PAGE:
Carillion directors 'refused to give an inch' to trustees over pension funding

By agency reporter
February 21, 2018

The trustees of the main Carillion pension schemes wrote to The Pensions Regulator (TPR) in 2010 and again in 2013 requesting "formal intervention" to require the company to pay more in deficit recovery contributions. TPR opened a formal investigation into Carillion on 18 January 2018, three days after it went bust.

Frank Field MP, Chair of the Work and Pensions Committee, said, "These letters suggest the Carillion directors were contemptuous of their pensions obligations. Over two successive 15 month negotiations they refused to give an inch to the pension schemes.

"Their private pleading that the company could not afford more was in stark contrast to the rosy picture – and bumper dividends – being presented to the outside world. Richard Adam, the longstanding Finance Director, has particular questions to answer.

"With characteristic alacrity, the Pensions Regulator started its arduous process of chasing money down from Carillion a few days after it was formally announced there was no money left. I can only assume – and hope – they are going after some of those very generous bonuses."

Despite a recent "bullish results announcement" and a 12 per cent increase in dividends, the company maintained it could not afford to pay more than £23 million per year for the pension deficit. The trustees had advice that a minimum of £35 million was affordable.

The company pushed for a 15 year recovery plan. Anything more than 10 years is considered exceptional. The company proposed "less prudent assumptions and methods" than had been used in previous scheme valuations. Negotiations got no further than £25 million per year, which the trustees considered "not acceptable" and "far less than … reasonable".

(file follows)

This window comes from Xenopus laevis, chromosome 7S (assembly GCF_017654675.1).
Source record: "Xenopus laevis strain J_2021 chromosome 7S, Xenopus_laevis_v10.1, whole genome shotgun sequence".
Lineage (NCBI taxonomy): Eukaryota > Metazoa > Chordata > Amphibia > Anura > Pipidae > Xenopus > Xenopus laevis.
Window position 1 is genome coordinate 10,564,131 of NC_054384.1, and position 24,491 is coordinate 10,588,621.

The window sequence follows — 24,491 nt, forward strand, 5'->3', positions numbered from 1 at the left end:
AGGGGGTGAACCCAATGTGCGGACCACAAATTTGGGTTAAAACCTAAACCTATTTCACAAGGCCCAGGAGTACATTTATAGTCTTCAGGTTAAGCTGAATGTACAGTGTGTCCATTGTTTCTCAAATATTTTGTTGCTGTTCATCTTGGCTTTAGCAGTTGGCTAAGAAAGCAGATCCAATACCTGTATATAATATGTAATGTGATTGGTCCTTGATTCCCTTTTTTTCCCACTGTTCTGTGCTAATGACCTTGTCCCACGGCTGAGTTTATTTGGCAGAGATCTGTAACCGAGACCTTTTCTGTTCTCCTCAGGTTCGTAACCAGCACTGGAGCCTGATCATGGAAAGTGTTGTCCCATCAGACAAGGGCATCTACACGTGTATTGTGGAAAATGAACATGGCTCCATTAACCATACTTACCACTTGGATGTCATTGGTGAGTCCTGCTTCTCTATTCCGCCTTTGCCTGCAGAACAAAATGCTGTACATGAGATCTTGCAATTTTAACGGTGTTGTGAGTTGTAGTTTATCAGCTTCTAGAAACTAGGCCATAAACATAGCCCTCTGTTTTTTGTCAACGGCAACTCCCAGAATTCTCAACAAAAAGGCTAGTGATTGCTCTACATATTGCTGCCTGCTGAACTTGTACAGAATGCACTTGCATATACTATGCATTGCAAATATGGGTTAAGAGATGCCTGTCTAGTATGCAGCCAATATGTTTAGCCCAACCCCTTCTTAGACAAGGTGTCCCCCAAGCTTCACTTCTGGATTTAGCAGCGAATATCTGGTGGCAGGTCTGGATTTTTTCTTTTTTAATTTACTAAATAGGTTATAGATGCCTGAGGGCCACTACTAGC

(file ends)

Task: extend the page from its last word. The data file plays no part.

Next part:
The 2013 letter said that an "impasse" had been reached in negotiations between the trustees and the company. The trustees had proposed contributions of £65 million per year over 14 years to meet a deficit they estimated at £770 million. The company has made a "take it or leave it" offer of just £33.4 million per year over 15 years. The company pushed for more optimistic assumptions which resulted in lower estimates of the deficit.

The trustees said the company had got weaker in recent years and wanted that reflected in calculations. This was rejected by the company. Carillion had "made no move from its original position throughout the whole negotiation process". The trustees wrote to the regulator after the statutory 15 month negotiation period had passed. The trustees said that the pension schemes were "falling behind relative to other Carillion stakeholders" and "taking a disproportionate amount of risk".

TPR opened an anti-avoidance investigation into Carillion on 18 January 2018. The company went into insolvency on 15 January, with only £29 million of cash left and a pensions deficit liability of around £2.5 billion. TPR had "made it clear" they were "prepared" to use their powers to impose a schedule of pension contributions under section 231 of the Pensions Act 2004. They did not, however, use any formal powers regarding Carillion at any stage while the company was solvent.

TPR revealed in October 2017 that they have used that power just once.

* Work and Pensions Committee http://www.parliament.uk/business/committees/committees-a-z/commons-select/work-and-pensions-committee/

[Ekk/6]

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